Researchers at Big Blue are working on technology that would let travelers and others talk into a handheld capable of translating and speaking aloud their comments.
Wouldn't it be handy to be able to talk into a device, asking questions about departures and ticket prices, and have your queries translated into spoken word in the native language of train officials?
IBM is working on software that would bridge the spoken language gap for weary travelers and others who might need a personal translator in their pocket.
Researchers at Big Blue are developing and testing translation software that would enable two people speaking different languages to communicate without either having to type.
"When you go to a new country and you want to deal with all of the issues, this will be very handy," said David Nahamoo, department group manager for human language technologies at IBM Research.
Although several companies, including IBM, produce software that provides text-to-speech translation, so-called speech-to-speech translation products remain on the horizon.
The prototype of the IBM software, dubbed Multilingual Automatic Speech-to-Speech Technology, or "MASTOR," actually does have a text component. Two people speak into microphones connected to a computing gadget. The first person might, for instance, say, "Hi, my name is David" in English. The gadget then converts the speech to text, displays it in English, translates it, displays the translation alongside the original English text, and then speaks the translated version.
If, for example, "David" were trying to chat with a native of Mexico City, the computer would display the text versions and say, "Hola, me llamo David." The other person could then reply in Spanish and have her response translated into English.
The research builds on products IBM has already introduced to the market. Last September, the company unveiled ViaVoice Translator, software that lets people type in a phrase in one language and hear it in another.
Speech-to-speech technology is a particularly tricky endeavor for technologists and linguists, partly because it incorporates so many complex functions. For example, MASTOR includes speech-recognition software to capture the original spoken phrase, translation software to transform it into Spanish, and text-to-speech software so that the computer can say the words aloud.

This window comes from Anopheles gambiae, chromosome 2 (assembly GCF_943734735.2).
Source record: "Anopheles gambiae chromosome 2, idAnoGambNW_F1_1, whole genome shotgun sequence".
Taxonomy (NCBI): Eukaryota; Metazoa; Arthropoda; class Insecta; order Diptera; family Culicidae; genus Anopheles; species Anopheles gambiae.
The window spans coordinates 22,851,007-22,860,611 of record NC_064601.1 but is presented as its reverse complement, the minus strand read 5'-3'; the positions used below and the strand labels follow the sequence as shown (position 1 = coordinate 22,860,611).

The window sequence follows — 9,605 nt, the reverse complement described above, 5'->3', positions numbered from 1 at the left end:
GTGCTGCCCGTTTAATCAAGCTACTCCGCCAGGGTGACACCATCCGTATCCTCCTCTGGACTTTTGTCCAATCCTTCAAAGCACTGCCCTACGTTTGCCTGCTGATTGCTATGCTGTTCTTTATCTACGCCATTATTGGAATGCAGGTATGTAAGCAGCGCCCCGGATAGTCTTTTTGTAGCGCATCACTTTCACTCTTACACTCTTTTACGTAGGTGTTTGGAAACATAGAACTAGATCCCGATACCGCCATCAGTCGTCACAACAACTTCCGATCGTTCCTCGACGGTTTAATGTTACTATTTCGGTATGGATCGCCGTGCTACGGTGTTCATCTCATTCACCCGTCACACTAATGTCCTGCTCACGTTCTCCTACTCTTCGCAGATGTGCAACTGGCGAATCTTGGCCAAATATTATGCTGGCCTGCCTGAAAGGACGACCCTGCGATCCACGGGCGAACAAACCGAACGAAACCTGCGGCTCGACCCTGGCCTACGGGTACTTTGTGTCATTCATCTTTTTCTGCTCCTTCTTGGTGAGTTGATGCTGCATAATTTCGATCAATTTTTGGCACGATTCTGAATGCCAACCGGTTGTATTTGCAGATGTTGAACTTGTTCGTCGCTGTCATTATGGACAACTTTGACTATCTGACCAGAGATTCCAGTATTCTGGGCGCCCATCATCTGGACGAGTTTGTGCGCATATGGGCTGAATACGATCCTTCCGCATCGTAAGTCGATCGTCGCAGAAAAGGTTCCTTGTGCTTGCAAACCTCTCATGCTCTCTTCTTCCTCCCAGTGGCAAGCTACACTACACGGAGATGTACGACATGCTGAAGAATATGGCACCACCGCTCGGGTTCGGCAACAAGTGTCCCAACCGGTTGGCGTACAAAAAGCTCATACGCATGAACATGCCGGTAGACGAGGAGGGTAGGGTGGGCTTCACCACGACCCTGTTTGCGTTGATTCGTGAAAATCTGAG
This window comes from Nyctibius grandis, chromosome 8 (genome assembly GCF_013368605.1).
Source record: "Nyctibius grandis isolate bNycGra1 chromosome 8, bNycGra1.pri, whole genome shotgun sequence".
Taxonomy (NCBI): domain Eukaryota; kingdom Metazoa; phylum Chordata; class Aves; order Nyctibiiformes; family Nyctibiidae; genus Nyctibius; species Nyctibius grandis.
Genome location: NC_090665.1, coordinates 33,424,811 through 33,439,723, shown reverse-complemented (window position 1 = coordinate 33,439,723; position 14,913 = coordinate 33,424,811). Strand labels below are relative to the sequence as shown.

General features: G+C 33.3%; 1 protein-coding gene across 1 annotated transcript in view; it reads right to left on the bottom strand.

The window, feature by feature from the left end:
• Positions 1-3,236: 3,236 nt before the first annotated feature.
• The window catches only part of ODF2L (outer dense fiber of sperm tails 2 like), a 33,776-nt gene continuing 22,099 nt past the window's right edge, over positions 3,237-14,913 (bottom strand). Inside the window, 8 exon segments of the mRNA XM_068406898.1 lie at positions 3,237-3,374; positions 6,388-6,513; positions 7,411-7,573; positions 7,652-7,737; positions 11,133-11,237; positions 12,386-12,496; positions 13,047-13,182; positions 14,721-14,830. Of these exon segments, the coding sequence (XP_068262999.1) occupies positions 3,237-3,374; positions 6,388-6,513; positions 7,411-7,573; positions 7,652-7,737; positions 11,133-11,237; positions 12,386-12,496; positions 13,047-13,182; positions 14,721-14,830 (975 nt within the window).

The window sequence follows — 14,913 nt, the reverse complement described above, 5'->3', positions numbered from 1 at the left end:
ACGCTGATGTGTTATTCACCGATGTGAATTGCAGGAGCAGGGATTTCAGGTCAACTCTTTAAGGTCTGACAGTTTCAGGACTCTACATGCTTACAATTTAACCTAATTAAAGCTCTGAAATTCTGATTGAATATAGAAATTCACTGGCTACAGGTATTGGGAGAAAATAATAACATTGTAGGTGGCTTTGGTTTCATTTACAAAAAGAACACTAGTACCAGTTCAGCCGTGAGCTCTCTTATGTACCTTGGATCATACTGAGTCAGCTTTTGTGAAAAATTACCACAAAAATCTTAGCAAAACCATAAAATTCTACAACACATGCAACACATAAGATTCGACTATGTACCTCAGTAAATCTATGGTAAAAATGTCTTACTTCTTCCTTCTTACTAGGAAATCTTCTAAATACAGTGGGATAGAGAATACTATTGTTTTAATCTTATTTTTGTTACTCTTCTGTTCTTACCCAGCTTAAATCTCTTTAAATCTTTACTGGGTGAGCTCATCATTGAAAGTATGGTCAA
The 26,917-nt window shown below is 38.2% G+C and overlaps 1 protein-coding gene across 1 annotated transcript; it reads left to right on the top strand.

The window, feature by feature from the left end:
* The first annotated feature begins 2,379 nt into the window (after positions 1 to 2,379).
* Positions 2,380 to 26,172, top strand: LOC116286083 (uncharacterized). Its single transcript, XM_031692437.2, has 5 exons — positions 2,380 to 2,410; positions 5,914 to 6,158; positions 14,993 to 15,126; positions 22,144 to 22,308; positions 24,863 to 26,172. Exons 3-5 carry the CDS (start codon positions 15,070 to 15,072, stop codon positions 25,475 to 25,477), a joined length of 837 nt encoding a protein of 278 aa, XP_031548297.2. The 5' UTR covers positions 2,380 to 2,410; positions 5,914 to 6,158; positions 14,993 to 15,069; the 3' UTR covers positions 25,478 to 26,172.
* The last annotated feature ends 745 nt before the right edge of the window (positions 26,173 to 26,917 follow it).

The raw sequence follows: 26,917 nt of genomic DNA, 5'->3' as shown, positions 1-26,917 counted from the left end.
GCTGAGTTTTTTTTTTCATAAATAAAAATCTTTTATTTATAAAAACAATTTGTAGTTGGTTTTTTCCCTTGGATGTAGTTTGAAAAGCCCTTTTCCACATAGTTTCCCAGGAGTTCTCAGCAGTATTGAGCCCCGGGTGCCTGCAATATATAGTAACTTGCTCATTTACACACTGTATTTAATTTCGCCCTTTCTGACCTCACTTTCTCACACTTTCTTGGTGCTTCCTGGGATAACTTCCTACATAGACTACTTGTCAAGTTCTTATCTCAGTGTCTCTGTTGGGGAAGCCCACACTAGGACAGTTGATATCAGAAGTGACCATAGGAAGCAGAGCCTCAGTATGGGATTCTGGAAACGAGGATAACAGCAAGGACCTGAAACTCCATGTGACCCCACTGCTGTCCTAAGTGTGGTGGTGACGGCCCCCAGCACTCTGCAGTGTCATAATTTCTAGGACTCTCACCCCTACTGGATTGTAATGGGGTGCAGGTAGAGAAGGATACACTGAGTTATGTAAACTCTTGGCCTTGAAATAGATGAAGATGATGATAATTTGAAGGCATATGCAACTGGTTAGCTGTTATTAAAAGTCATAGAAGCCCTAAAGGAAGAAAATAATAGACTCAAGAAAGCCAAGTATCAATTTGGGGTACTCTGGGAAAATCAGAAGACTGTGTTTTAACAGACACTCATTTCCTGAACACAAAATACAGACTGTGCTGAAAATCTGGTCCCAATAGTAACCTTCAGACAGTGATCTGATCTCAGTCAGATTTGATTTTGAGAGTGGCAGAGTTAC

"The technology needs work in all of these areas," Nahamoo said.
Nahamoo thinks speech-to-speech research projects could drive improvement in the areas of speech recognition and translation software because a glitch in any component of a speech-to-speech system would make other parts virtually impossible to use. What's more, even the best translation and speech software is susceptible to amusing and embarrassing errors as it tries to account for the different speakers' accents, slang and cadence.
Another feature of MASTOR will be its use of the notion of "meaning" in order to translate. Under the theory, different phrases that mean generally the same thing would be translated the same way. For example, a person could say "I'm injured and I need a doctor" or "Can you find me a doctor?" and both would be translated into an identical spoken phrase that would convey the need for medical help.
Using meaning in the translation process is less database intensive than translating more precisely, researchers said. That means the technology could be used for handhelds and other small portable devices that don't have as much memory as a desktop computer.
The researchers said the most immediate application of the software would be for personal or business travel or in health care settings like emergency rooms, where people who don't speak the local language might need to communicate information about their injury or medical history. However, the scientists declined to speculate about when the technology would appear in actual products.
Researchers also envision the speech technology being used to translate newscasts, enabling a media outlet to provide, for example, nearly real-time reports in multiple languages from an event such as the U.S. Open. Researchers also say companies could use the technology for conference calls or meetings, although it still needs a lot of refinement before it's ready for such uses.